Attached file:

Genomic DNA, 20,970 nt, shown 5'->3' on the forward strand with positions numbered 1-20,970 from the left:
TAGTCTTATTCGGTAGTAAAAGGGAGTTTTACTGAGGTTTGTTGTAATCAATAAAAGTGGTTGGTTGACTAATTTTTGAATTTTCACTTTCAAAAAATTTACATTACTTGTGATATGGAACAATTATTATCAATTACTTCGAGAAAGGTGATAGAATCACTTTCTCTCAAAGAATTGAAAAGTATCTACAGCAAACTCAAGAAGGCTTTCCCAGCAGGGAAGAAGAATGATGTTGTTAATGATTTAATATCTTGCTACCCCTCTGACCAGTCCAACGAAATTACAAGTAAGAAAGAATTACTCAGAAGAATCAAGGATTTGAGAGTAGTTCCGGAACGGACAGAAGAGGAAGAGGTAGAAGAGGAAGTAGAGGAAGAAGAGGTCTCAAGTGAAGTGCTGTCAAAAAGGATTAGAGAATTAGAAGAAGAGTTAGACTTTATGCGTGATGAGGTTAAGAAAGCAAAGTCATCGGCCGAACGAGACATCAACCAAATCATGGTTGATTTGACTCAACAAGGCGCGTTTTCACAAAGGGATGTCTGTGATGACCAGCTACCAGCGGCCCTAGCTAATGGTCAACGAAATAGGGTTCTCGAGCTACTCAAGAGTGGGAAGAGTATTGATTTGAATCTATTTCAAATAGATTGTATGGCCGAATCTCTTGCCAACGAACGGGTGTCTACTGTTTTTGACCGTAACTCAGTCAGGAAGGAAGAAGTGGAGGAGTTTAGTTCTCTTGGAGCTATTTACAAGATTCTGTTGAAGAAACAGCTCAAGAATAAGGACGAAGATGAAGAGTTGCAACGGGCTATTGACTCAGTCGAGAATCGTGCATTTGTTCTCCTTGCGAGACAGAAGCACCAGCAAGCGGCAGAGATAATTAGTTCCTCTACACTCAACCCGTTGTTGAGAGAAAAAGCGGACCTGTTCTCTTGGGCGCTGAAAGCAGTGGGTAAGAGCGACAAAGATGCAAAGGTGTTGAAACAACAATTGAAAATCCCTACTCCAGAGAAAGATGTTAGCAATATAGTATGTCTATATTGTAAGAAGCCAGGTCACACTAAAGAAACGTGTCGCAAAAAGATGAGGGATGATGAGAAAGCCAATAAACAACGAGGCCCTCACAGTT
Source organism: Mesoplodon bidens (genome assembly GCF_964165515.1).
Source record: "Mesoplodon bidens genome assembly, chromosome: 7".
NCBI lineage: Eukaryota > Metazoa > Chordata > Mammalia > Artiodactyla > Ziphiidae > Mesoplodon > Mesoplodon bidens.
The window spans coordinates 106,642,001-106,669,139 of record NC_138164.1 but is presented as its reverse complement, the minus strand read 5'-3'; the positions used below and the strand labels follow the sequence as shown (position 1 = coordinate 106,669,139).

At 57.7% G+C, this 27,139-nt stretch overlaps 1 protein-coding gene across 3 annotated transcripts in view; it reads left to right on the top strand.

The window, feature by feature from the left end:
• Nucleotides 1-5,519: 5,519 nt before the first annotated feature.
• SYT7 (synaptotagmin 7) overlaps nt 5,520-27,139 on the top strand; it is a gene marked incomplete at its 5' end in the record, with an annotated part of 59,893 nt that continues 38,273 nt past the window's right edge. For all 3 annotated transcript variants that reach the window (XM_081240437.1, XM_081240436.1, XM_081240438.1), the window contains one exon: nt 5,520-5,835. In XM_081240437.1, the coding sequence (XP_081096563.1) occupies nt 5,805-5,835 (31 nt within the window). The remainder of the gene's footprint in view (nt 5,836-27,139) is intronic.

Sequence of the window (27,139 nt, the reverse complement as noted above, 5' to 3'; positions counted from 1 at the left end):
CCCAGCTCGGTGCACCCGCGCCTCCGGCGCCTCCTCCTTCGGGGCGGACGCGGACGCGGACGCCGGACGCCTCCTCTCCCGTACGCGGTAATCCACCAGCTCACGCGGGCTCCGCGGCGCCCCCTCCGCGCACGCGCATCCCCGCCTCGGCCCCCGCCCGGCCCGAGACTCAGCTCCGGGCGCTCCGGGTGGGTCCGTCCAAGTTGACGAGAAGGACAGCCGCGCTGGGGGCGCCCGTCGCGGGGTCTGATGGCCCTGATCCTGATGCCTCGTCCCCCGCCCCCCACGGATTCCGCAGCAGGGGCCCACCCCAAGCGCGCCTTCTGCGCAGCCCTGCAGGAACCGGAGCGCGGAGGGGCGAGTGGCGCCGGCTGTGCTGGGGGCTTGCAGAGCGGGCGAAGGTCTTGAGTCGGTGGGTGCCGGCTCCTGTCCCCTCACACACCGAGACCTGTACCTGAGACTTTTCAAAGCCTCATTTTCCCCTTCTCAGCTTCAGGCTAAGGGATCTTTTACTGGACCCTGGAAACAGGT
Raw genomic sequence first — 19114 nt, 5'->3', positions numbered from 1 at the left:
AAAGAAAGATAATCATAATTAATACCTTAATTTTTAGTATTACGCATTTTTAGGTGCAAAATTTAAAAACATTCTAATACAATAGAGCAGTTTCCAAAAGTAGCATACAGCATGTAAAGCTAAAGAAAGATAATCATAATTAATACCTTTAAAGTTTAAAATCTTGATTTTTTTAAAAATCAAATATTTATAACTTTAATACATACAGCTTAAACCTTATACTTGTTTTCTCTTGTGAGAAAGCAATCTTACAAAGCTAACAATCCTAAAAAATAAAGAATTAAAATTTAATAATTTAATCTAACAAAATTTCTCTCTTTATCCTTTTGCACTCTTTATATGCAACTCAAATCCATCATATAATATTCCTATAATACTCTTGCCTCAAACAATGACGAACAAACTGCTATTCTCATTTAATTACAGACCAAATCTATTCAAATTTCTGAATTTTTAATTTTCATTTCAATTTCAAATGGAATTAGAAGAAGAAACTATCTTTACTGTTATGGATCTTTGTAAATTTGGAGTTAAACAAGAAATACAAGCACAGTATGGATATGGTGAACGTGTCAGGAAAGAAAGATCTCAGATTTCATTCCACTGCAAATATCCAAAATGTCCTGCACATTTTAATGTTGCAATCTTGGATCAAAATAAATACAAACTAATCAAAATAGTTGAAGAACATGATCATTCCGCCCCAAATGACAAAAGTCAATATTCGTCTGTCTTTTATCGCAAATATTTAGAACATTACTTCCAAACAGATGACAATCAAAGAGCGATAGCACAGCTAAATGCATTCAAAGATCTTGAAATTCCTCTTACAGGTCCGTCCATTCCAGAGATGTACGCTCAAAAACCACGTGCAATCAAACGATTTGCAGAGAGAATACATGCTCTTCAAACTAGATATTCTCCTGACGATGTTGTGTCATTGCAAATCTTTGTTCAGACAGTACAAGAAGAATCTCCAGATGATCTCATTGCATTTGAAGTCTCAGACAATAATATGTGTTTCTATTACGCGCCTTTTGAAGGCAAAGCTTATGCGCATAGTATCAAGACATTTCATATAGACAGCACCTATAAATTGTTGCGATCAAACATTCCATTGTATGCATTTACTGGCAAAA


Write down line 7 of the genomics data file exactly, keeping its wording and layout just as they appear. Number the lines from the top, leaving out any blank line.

At 57.7% G+C, this 27,139-nt stretch overlaps 1 protein-coding gene across 3 annotated transcripts in view; it reads left to right on the top strand.